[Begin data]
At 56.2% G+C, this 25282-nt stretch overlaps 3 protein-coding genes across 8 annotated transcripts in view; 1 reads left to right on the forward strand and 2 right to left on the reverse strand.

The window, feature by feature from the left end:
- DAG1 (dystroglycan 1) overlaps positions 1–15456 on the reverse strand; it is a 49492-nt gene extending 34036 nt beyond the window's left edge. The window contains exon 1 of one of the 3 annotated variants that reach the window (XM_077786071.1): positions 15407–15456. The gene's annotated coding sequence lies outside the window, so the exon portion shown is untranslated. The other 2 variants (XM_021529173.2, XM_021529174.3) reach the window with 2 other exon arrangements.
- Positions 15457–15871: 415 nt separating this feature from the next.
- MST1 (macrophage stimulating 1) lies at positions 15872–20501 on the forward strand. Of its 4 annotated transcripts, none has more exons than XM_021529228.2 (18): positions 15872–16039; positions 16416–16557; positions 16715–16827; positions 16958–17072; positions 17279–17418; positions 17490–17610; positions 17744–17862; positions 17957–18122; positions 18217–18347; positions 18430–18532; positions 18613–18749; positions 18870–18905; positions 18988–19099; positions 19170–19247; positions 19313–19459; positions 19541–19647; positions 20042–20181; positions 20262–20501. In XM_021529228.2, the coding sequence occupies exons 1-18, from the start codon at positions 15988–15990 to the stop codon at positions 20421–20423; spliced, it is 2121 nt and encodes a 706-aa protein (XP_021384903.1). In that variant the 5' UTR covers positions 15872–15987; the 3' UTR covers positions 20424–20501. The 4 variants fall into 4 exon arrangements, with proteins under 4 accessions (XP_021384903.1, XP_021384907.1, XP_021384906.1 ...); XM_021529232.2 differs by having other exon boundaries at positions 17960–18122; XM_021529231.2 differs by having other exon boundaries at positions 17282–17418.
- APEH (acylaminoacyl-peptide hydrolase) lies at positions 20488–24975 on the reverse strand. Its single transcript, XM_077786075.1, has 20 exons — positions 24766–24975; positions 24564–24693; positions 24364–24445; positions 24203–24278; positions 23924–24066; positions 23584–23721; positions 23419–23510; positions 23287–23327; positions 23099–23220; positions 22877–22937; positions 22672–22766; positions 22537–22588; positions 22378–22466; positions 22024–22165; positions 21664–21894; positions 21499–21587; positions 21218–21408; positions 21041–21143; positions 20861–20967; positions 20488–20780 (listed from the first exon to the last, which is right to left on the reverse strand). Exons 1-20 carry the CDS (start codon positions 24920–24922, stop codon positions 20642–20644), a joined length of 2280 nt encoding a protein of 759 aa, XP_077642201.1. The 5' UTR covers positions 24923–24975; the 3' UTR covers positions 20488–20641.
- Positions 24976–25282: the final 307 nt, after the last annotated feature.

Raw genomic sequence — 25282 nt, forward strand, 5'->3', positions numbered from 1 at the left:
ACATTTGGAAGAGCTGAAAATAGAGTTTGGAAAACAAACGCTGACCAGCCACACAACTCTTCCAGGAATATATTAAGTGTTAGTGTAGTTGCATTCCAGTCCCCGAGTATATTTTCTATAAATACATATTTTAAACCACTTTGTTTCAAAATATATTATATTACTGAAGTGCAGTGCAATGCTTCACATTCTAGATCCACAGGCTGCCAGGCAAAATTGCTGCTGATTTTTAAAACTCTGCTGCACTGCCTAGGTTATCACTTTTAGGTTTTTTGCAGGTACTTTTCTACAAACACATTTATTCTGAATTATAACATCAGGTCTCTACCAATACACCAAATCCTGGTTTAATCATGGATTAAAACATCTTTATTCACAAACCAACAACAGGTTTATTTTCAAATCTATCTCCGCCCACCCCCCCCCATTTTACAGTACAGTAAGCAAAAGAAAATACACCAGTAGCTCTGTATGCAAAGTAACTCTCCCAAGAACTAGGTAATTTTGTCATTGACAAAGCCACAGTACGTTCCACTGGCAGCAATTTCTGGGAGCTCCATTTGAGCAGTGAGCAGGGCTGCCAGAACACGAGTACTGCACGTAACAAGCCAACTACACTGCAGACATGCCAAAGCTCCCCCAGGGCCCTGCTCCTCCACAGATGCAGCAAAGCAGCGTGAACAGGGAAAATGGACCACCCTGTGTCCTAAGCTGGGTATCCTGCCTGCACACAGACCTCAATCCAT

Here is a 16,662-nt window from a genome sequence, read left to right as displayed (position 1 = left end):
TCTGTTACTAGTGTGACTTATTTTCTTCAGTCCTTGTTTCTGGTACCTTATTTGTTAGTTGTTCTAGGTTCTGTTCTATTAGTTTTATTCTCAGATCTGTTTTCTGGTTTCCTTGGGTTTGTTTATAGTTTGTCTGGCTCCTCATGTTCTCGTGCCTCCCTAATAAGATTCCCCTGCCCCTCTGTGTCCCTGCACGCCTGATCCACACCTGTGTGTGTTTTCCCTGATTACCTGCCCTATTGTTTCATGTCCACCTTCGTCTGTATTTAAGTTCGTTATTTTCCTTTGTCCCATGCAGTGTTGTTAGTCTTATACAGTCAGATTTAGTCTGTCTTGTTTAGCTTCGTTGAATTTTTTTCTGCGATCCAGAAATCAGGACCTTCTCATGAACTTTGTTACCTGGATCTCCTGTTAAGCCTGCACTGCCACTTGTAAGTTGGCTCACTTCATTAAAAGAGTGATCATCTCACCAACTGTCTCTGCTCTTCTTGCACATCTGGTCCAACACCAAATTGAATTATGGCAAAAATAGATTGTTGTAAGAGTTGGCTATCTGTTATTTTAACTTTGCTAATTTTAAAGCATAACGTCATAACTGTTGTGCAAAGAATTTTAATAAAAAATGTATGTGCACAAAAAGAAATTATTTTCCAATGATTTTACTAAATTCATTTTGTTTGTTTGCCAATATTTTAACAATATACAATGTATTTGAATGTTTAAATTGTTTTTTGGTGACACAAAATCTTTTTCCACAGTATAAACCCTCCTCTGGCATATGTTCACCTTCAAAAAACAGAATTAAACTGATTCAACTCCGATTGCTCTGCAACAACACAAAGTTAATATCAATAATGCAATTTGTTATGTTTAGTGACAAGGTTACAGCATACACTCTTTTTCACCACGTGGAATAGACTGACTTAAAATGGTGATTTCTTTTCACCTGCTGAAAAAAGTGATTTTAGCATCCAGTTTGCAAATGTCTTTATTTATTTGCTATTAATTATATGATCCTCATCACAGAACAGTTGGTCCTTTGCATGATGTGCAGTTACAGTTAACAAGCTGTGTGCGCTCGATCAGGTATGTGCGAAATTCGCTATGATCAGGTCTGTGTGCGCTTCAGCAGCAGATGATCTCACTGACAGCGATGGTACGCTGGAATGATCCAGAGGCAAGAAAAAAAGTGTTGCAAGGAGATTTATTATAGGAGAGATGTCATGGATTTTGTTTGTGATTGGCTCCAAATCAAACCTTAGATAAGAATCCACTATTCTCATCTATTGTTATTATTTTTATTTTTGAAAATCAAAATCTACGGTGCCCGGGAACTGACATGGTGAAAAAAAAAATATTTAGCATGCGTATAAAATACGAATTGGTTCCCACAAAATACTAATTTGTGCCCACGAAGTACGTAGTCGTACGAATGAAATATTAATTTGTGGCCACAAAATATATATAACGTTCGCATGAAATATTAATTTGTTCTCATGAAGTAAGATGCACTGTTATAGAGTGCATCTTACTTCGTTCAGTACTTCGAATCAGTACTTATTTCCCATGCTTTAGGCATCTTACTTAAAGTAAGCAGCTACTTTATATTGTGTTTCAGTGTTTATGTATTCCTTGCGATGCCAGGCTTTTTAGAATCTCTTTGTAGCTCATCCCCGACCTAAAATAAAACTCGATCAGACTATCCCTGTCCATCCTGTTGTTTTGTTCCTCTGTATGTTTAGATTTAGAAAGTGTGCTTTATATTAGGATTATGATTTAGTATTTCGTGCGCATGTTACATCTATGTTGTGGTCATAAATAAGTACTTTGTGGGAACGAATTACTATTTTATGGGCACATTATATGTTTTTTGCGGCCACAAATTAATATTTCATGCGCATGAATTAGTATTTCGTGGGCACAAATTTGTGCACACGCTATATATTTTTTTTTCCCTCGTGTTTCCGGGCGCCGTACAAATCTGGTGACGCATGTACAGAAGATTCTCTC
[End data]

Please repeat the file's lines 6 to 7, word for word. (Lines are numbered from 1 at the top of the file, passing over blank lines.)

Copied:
- APEH (acylaminoacyl-peptide hydrolase) lies at positions 20488–24975 on the reverse strand. Its single transcript, XM_077786075.1, has 20 exons — positions 24766–24975; positions 24564–24693; positions 24364–24445; positions 24203–24278; positions 23924–24066; positions 23584–23721; positions 23419–23510; positions 23287–23327; positions 23099–23220; positions 22877–22937; positions 22672–22766; positions 22537–22588; positions 22378–22466; positions 22024–22165; positions 21664–21894; positions 21499–21587; positions 21218–21408; positions 21041–21143; positions 20861–20967; positions 20488–20780 (listed from the first exon to the last, which is right to left on the reverse strand). Exons 1-20 carry the CDS (start codon positions 24920–24922, stop codon positions 20642–20644), a joined length of 2280 nt encoding a protein of 759 aa, XP_077642201.1. The 5' UTR covers positions 24923–24975; the 3' UTR covers positions 20488–20641.
- Positions 24976–25282: the final 307 nt, after the last annotated feature.